Sub-Saharan Africa (MNN) — SIL International, primary language development partner of Wycliffe Bible Translators, is working on a manual that will make translation work in Africa faster and more efficient.
There are at least 500 Bantu languages spoken by over 60 million people in sub-Saharan Africa. Many Bantu languages spoken in eastern and southern Africa share linguistic features like syllable structure and tone. Translation personnel observed that leveraging these similarities would improve literacy and translation work. They established the Comparative Bantu Narrative Discourse Project, an initiative that develops tools and materials to accomplish this goal.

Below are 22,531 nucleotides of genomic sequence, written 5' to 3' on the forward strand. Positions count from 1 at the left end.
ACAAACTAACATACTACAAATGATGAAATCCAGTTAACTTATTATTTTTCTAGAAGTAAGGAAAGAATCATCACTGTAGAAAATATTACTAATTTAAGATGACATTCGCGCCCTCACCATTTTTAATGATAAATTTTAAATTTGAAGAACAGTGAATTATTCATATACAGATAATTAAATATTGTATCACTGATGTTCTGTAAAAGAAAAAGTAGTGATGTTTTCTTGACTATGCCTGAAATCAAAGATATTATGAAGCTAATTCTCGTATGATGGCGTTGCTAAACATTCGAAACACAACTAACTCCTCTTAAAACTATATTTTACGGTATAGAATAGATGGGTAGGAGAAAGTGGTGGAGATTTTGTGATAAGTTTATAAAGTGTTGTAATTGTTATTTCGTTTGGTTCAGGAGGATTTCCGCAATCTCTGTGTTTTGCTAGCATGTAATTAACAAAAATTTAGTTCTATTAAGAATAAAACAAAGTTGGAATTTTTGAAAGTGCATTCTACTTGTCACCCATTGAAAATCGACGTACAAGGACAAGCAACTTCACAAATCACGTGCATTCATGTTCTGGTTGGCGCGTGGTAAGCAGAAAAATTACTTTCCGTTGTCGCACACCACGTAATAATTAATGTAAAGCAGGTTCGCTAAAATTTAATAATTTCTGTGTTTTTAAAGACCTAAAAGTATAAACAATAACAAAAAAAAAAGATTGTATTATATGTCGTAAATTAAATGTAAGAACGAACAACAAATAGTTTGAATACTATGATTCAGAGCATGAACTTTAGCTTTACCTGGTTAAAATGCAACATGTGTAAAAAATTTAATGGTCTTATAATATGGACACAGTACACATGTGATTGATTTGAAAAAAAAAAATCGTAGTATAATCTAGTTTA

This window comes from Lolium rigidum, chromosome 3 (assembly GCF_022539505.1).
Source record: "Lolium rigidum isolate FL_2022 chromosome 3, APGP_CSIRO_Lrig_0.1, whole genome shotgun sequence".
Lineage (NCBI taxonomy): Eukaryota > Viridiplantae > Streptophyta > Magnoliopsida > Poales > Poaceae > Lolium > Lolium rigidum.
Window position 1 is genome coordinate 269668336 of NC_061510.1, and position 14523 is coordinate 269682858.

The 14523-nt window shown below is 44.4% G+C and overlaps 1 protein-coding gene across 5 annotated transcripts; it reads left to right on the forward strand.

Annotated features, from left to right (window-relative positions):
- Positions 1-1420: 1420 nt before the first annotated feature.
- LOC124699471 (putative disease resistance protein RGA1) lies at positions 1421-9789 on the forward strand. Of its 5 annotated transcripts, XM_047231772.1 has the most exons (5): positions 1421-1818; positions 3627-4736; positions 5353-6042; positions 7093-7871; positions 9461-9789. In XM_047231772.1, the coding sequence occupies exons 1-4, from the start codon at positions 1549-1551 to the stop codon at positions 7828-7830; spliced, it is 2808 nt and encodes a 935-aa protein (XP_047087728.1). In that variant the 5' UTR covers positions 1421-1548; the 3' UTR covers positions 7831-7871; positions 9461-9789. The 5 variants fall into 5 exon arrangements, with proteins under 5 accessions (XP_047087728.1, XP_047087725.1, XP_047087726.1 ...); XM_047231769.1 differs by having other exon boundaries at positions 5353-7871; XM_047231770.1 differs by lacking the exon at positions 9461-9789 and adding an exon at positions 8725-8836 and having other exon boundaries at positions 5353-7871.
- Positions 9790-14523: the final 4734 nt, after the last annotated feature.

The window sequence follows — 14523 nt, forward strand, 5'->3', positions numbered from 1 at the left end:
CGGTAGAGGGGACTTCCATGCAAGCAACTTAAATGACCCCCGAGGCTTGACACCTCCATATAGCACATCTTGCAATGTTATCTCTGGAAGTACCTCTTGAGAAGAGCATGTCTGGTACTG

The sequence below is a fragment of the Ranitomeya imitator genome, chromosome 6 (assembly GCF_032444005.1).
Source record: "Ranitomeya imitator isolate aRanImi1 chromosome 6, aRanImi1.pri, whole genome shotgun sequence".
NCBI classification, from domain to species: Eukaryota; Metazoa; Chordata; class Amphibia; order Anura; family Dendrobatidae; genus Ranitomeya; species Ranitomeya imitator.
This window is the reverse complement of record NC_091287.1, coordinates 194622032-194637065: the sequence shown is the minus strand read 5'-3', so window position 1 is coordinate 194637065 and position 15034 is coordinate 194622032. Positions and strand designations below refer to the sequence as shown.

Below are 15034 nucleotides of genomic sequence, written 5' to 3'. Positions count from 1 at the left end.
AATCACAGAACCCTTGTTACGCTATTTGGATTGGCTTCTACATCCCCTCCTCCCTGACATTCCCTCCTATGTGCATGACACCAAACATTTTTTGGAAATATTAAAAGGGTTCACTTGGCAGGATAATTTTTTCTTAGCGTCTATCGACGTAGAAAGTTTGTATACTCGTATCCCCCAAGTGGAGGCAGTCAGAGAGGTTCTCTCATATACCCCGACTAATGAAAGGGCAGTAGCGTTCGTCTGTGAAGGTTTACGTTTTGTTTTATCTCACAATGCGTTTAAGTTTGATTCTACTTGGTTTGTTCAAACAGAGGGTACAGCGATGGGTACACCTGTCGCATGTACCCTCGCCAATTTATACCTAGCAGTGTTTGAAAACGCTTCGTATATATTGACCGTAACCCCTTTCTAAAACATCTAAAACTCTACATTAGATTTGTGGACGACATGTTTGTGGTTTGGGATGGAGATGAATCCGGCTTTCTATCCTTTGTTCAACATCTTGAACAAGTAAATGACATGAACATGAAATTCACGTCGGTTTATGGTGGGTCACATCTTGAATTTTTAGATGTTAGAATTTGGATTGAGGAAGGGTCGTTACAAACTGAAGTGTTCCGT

Part of the initiative is a manual explaining ways in which Bantu languages differ from Greek and Hebrew. It also describes the ways Bantu languages differ from each other. This would allow translators to use one Bantu language as a "source text" to translate the rest, allowing many to hear God's Word in their heart language for the first time.
The manual will be based on 15 Bantu languages spoken in the Democratic Republic of Congo, Tanzania, Mozambique, and Kenya.
Steve Nicolle with SIL International will be working on the first draft of the Comparative Bantu Narrative Discourse Manual. Pray that the draft will be completed before the end of the year.